Microsoft's "Touchdown Space" helps employees dodge traffic jams and still work
For Simon Daniels, a Microsoft lead program manager in the typography group, a typical morning goes like this: Take his daughter from his...
Seattle Times technology reporter
For Simon Daniels, a Microsoft lead program manager in the typography group, a typical morning goes like this: Take his daughter from his Seward Park home in South Seattle to school on the north edge of downtown Seattle, then bide his time at a coffee shop while the rush hour on Highway 520 clears.
On Monday, Daniels instead reserved a seat in Microsoft's new "Touchdown Space" in South Lake Union, just a few blocks from his daughter's school. He settled in at a quiet workstation in a large, light-filled workroom and hammered out e-mails as, several congested miles away, traffic crawled over Lake Washington.
Microsoft conceived the space on the third floor of the Westlake/Terry Building as a temporary stopover to help employees dodge the commute but still be productive. The Touchdown Space is also meant for employees coming from the Eastside for meetings in Seattle.
"I'm very excited about it," said Daniels, who joined Microsoft in 1997. "It will make my life a lot easier."
Microsoft is exploring several ways to make commuting to Redmond easier and more flexible for its workers — an important recruiting and retention tool as competitors Google and Yahoo expand in the area.
It is more than doubling the shuttle service it began last fall and continues to encourage using public transit and van pools.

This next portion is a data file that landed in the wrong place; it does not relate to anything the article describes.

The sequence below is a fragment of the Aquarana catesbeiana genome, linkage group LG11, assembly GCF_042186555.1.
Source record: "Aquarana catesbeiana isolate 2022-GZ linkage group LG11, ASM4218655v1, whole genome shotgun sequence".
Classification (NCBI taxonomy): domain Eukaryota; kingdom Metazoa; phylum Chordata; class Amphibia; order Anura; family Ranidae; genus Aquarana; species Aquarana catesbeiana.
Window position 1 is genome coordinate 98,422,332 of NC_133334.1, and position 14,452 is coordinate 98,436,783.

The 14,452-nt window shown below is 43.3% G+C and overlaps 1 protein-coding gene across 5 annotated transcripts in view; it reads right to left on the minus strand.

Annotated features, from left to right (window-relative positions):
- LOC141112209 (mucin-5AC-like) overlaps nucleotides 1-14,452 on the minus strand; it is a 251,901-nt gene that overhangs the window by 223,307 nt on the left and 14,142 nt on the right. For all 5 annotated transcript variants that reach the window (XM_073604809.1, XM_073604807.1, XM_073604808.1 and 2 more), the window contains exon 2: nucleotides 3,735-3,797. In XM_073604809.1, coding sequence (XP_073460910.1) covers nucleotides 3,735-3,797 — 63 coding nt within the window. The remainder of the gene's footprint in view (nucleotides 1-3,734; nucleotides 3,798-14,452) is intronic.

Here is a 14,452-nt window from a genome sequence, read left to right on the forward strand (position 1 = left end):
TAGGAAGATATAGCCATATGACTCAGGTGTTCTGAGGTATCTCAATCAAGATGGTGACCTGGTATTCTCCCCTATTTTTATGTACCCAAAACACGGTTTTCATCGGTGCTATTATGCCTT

The company has four floors in the Westlake/Terry Building, 320 Westlake Ave., N. The building, in the burgeoning South Lake Union neighborhood, was developed by Microsoft co-founder Paul Allen's Vulcan and is owned jointly by Vulcan and Group Health Cooperative, which has its headquarters there.
In addition to the Touchdown Space, Microsoft has 285 employees in the building. They are in groups including U.S. advertising sales, search and display media operations and branded entertainment.
The Touchdown Space, which opened Monday, can accommodate 50 employees now, but room for 100 more is in the works. Employees sign up for a specific desk through a company scheduling system.
All the amenities of Microsoft's newest buildings in Redmond are there: modern furniture, a variety of desk types, small tables for group work, private booths for phone calls, conference rooms and a kitchenette with refrigerators stocked with the full assortment of beverages employees are offered.
John Neuharth, a Microsoft test lead in the Office group who lives in Ballard, has tried lots of options to ease the Redmond commute in the past 12 years. He said the Touchdown Space provides a more businesslike atmosphere than working from home.
"I just did a conference call over there," he said. "It's just a little bit easier than having my dog barking and that kind of thing."
Benjamin J. Romano: 206-464-2149 or firstname.lastname@example.org
Information in this article, originally published April 15, 2008, was corrected June 30, 2008. A previous version of this story incorrectly stated that Microsoft's South Lake Union "Touchdown Space" is being expanded to accommodate 100 employees total instead of the correct number of 150.
Copyright © 2008 The Seattle Times Company
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